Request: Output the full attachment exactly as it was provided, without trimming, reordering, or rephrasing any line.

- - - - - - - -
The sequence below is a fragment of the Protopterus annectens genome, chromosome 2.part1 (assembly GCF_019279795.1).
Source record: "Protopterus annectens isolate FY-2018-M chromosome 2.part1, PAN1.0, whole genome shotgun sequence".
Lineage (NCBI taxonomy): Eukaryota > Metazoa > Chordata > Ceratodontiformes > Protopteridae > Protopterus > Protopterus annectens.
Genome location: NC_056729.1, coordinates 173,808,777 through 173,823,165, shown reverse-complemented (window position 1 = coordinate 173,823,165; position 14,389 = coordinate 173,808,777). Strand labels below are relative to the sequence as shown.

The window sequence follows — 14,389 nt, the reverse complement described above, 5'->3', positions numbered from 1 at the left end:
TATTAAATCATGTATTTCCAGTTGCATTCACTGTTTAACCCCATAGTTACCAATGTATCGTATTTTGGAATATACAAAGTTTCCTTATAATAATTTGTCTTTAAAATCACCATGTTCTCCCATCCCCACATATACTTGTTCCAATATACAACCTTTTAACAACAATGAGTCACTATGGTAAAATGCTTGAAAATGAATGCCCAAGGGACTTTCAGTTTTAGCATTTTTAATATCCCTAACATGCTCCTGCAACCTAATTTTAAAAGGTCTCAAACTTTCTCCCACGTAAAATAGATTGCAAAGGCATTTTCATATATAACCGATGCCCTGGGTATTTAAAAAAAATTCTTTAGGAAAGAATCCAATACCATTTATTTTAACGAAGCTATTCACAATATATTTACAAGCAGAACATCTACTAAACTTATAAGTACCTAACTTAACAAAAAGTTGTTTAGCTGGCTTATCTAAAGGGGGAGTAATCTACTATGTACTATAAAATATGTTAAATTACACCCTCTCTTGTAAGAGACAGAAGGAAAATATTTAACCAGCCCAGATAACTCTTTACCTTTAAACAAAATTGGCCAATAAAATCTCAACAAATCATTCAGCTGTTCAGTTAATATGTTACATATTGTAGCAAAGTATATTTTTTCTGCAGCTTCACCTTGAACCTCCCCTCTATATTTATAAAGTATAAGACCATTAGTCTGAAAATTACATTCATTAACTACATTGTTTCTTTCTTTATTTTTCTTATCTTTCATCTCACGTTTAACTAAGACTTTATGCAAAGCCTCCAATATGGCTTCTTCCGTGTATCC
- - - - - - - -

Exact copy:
The sequence below is a fragment of the Protopterus annectens genome, chromosome 2.part1 (assembly GCF_019279795.1).
Source record: "Protopterus annectens isolate FY-2018-M chromosome 2.part1, PAN1.0, whole genome shotgun sequence".
Lineage (NCBI taxonomy): Eukaryota > Metazoa > Chordata > Ceratodontiformes > Protopteridae > Protopterus > Protopterus annectens.
Genome location: NC_056729.1, coordinates 173,808,777 through 173,823,165, shown reverse-complemented (window position 1 = coordinate 173,823,165; position 14,389 = coordinate 173,808,777). Strand labels below are relative to the sequence as shown.

The window sequence follows — 14,389 nt, the reverse complement described above, 5'->3', positions numbered from 1 at the left end:
TATTAAATCATGTATTTCCAGTTGCATTCACTGTTTAACCCCATAGTTACCAATGTATCGTATTTTGGAATATACAAAGTTTCCTTATAATAATTTGTCTTTAAAATCACCATGTTCTCCCATCCCCACATATACTTGTTCCAATATACAACCTTTTAACAACAATGAGTCACTATGGTAAAATGCTTGAAAATGAATGCCCAAGGGACTTTCAGTTTTAGCATTTTTAATATCCCTAACATGCTCCTGCAACCTAATTTTAAAAGGTCTCAAACTTTCTCCCACGTAAAATAGATTGCAAAGGCATTTTCATATATAACCGATGCCCTGGGTATTTAAAAAAAATTCTTTAGGAAAGAATCCAATACCATTTATTTTAACGAAGCTATTCACAATATATTTACAAGCAGAACATCTACTAAACTTATAAGTACCTAACTTAACAAAAAGTTGTTTAGCTGGCTTATCTAAAGGGGGAGTAATCTACTATGTACTATAAAATATGTTAAATTACACCCTCTCTTGTAAGAGACAGAAGGAAAATATTTAACCAGCCCAGATAACTCTTTACCTTTAAACAAAATTGGCCAATAAAATCTCAACAAATCATTCAGCTGTTCAGTTAATATGTTACATATTGTAGCAAAGTATATTTTTTCTGCAGCTTCACCTTGAACCTCCCCTCTATATTTATAAAGTATAAGACCATTAGTCTGAAAATTACATTCATTAACTACATTGTTTCTTTCTTTATTTTTCTTATCTTTCATCTCACGTTTAACTAAGACTTTATGCAAAGCCTCCAATATGGCTTCTTCCGTGTATCC